Absent. Christopher O. Adejumo, Efraim P. Armendariz, Victor L. Arnold, Joel W. Barlow, Joseph J. Beaman, William D. Carlson, Loftus C. Carson, Richard L. Cleary (excused), Richard L. Corsi, Edwin Dorn, John S. Dzienkowski, Parisa Fatehi, G. Charles Franklin, James D. Garrison, Erayne N. Gee, Edmund (Ted) Gordon, Thomas M. Hatfield, Vance R. Holloway (excused), Sharon H. Justice (excused), Kerry A. Kinney, J. Parker Lamb, Michael L., Lauderdale, Brian P. Levack, Laura E. Luthy, Vincent A. Mariani, Margaret N. Maxey (excused), Robert G. May (excused), Gregory R. Murphy, David A. Nancarrow, Randall M. Parker (excused), Shelley M. Payne (excused), Ana Cristina Pinto-Bailey, Elmira Popova, Johnnie D. Ray, Elizabeth Richmond-Garza (excused), Charles A. Roeckle, Dolores Sands, Roberta I. Shaffer, Joel F. Sherzer (excused), Lawrence W. Speck, Ben G. Streetman, Teresa A. Sullivan (excused), Lonnie H. Wagstaff, Barbara W. White (excused). .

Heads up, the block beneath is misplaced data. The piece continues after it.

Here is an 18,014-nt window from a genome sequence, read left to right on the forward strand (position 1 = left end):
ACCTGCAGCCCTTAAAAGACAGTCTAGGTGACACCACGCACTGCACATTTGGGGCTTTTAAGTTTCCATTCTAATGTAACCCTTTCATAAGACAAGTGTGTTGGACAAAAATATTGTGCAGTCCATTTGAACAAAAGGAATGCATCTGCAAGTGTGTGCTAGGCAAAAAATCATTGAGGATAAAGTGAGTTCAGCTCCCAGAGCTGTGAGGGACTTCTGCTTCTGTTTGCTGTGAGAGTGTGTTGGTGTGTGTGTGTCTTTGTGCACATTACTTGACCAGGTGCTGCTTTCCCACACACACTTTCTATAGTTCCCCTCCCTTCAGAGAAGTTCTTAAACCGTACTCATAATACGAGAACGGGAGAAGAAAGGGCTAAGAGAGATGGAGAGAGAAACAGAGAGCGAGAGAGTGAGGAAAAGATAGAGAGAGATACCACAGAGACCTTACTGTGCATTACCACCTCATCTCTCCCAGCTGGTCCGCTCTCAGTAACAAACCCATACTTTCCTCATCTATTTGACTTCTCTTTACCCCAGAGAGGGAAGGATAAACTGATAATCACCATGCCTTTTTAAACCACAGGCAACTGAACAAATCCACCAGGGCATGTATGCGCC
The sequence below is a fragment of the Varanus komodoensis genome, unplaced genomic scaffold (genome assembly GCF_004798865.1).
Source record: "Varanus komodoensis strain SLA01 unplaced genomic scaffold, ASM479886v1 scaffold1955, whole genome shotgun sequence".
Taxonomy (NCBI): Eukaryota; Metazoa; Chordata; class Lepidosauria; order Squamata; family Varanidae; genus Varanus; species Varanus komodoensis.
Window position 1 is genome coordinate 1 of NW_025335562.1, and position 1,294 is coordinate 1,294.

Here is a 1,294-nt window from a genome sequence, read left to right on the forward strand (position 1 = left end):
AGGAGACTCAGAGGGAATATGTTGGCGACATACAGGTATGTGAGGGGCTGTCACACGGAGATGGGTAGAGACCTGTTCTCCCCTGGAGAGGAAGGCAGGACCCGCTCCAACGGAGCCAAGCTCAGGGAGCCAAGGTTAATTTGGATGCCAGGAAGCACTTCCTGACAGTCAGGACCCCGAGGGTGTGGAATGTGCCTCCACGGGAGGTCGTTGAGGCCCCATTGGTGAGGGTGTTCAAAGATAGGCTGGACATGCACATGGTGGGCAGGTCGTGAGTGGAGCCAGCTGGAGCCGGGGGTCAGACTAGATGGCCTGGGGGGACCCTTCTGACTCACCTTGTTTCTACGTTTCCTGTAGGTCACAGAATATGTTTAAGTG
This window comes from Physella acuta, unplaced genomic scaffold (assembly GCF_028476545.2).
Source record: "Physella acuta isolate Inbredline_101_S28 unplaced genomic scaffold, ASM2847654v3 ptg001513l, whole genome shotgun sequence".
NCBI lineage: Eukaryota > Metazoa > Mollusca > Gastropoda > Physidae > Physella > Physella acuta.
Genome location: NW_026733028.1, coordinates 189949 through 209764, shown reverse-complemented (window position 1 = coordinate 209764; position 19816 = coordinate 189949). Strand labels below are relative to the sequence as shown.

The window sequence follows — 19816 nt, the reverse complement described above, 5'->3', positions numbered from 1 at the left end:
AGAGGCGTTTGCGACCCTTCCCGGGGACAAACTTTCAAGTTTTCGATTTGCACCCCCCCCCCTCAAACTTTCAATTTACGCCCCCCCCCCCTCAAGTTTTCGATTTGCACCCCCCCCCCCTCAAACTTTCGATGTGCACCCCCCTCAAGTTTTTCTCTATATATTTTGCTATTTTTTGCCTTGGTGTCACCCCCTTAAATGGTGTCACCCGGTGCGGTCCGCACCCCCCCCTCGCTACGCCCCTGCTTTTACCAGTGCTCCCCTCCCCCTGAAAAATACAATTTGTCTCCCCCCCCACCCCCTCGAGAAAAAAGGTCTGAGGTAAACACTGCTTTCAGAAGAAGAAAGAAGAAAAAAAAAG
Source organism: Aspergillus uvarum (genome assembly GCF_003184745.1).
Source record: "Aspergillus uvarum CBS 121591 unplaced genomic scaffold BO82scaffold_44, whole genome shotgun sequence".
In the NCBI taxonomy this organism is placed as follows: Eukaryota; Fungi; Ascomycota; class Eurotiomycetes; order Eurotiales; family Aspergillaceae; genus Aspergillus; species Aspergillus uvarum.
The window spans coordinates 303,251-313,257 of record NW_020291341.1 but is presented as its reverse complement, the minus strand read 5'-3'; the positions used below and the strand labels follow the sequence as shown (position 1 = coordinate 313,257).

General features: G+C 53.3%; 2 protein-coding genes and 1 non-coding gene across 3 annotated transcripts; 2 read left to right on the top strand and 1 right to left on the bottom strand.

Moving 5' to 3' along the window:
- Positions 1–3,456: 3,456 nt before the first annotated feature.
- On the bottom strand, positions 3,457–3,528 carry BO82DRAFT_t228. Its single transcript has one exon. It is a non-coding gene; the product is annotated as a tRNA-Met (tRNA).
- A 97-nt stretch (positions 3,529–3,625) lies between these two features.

Voting Members:
47
present,
29
absent,
76
total.
Non-Voting Members:
16
present,
15
absent,
31
total.
Total Members:
63
present,
44
absent,
107
total.



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I.
REPORT OF THE SECRETARY (D 264-269).

There were no questions about the written report. The secretary talked briefly about faculty memorial resolutions. He said they can provide a source of renewal for one's belief in the importance of the University, and commended them to others.

II.
APPROVAL OF MINUTES.

Minutes of the Faculty Council Meeting of November 15, 1999 ( D 225-229 ), were approved by voice vote.

III.
COMMUNICATION WITH THE PRESIDENT.

A. Comments by the President.